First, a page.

Reviewing PRs is daunting at times, even when dealing with merge requests less massive than the one showed in the cover picture. But regardless of the size of the PR, it has become my latest obsession: why should I quit the comfort of my own settings to review some code? Wouldn't I do the same faster if I was keeping my own cherished environment?
So, after a quick web search, I found a few candidates and narrowed it to one by applying the "last commit on GitHub/Gitlab shouldn't be 3+ years old if issues are more recent" rule: Critiq.vim.
Before using critiq.vim I had to make a few changes to my config files: mainly, I introduced a new file, which will be imported when loading zsh, that will load some secrets into environment variables to let Critiq use my GitHub account (the changes are in this commit if anyone is mad enough to check it). The nice thing to remember here is that you don't have to put your GitHub password to authenticate with Critiq (thanks for that!). Instead, you can just head to https://github.com/settings/tokens and generate an access token, give it just the rights you want and use that.
The first thing you need to do once you've installed Critiq.vim is to simply call it:
:Critiq which should list the open PRs from Github for your current project in a new tab (this was also a good opportunity for me to (re)learn about tabs in vim since I tend to do most things with only buffers). Pick one and press Enter. This should open 2 panes: the description of the PR in the upper pane and the diff in the lower one.
From there, just go about your business as you would in GH, with a few twists.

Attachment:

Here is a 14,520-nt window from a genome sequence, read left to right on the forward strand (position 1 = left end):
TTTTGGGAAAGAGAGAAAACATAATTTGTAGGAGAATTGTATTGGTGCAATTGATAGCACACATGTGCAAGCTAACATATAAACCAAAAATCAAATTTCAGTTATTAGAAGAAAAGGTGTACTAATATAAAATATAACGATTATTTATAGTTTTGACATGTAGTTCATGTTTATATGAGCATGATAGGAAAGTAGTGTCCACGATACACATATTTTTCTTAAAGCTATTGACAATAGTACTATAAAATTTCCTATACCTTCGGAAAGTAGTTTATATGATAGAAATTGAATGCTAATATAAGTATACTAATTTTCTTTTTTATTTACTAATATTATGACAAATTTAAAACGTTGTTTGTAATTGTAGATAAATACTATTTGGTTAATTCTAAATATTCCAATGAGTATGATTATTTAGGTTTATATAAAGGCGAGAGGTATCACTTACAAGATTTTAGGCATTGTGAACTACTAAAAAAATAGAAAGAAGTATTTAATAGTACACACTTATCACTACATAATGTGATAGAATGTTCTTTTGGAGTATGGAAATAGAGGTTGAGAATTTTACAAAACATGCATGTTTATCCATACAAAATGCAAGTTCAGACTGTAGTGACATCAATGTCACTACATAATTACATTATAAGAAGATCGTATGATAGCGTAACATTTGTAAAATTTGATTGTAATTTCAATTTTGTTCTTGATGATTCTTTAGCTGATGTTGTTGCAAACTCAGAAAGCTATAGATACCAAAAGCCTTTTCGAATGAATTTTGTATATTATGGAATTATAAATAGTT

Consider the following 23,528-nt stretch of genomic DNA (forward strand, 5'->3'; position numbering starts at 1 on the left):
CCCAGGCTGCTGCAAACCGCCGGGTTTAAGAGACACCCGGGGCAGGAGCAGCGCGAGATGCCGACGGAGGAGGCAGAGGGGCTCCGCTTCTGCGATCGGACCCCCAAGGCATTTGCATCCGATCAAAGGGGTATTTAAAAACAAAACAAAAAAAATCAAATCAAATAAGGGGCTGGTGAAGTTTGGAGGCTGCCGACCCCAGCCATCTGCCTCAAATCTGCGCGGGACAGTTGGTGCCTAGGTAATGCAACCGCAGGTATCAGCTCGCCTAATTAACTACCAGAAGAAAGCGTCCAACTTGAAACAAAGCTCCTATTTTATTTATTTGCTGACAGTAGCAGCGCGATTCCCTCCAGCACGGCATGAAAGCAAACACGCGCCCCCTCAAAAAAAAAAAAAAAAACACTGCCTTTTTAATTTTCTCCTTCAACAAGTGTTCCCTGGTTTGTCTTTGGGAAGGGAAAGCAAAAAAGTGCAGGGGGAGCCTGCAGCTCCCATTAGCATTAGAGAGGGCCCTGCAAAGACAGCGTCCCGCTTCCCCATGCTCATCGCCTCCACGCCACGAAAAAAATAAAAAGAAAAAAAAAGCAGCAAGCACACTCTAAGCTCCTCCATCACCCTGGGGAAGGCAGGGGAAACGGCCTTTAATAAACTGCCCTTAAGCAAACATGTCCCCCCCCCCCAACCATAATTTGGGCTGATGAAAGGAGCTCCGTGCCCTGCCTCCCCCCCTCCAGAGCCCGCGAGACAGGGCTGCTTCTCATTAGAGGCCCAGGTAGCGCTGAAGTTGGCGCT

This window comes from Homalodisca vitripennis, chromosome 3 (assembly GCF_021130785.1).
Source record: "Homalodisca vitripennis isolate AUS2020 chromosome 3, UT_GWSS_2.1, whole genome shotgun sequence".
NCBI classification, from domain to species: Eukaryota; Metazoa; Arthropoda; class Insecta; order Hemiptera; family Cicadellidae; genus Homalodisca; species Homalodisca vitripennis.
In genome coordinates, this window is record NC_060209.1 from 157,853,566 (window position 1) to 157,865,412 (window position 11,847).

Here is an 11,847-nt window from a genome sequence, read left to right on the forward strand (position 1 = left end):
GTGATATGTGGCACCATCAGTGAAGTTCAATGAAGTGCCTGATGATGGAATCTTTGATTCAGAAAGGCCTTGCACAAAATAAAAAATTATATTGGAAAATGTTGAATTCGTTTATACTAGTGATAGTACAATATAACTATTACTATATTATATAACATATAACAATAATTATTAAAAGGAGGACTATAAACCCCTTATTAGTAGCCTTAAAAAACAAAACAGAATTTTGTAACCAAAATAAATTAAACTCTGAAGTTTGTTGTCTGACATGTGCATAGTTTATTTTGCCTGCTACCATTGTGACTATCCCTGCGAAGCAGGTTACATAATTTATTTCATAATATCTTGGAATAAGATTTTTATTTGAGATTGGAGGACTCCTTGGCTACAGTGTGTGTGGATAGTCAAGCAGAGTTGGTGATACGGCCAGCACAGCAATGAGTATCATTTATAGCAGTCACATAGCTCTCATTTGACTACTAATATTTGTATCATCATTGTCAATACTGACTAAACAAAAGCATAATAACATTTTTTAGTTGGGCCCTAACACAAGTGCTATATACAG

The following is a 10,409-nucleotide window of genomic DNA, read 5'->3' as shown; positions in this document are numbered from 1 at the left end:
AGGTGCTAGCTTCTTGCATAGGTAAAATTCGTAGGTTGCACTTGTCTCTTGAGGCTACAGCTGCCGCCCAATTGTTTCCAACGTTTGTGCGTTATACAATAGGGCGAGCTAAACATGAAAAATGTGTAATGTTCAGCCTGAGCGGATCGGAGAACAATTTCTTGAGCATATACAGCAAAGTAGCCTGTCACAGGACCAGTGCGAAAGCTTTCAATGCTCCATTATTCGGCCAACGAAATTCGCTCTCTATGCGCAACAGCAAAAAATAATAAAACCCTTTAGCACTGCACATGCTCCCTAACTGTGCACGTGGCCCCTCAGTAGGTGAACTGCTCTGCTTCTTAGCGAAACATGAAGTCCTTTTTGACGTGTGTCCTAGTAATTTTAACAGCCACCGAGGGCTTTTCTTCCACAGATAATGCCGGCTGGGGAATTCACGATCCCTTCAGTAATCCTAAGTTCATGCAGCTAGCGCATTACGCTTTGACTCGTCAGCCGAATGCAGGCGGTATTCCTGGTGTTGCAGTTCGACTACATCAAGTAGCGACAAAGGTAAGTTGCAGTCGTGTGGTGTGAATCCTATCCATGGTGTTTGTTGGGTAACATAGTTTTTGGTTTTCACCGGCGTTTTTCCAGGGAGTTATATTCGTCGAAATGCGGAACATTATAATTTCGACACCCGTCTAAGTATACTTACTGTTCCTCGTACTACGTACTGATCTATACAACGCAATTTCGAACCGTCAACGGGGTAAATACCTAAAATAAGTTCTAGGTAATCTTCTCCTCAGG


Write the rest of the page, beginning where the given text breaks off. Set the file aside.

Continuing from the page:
:CritiqCheckout while it doesn't do exactly what it should (check out the branch locally), it does check out the code but under a weird name. I assume it does this to prevent conflicts with a potential local branch. Either way, after that you can just move to the previous tab to get your regular vim setting and go check that file or even simpler:
CritiqOpenFile which will open the file in a new vertical pane for you. Isn't that neat?
:CritiqCommentLine while the cursor is on the line you want to comment will open a new small pane at the bottom in which you can type your comment. When you're ready to submit it:
I haven't found yet if there is a possibility to write up a suggestion directly but it's not too complicated to write it yourself since it is after all just a simple code sample typed as
The last part of the process is now to submit your final assessment of the review:
:CritiqRequestChanges are here for that. They will open a new pane to write a comment justifying your assessment. Then use
:CritiqSubmitReview and job done!
I've created a quick terminal recording (with asciinema) to show how it works (which sadly doesn't keep my beloved colour scheme):
I'd like to see if it is possible to achieve the same thing for Gitlab as well. I also spend a good time on Gitlab-hosted projects and that would be grand!
Hope this can be somewhat useful to others and see you next time!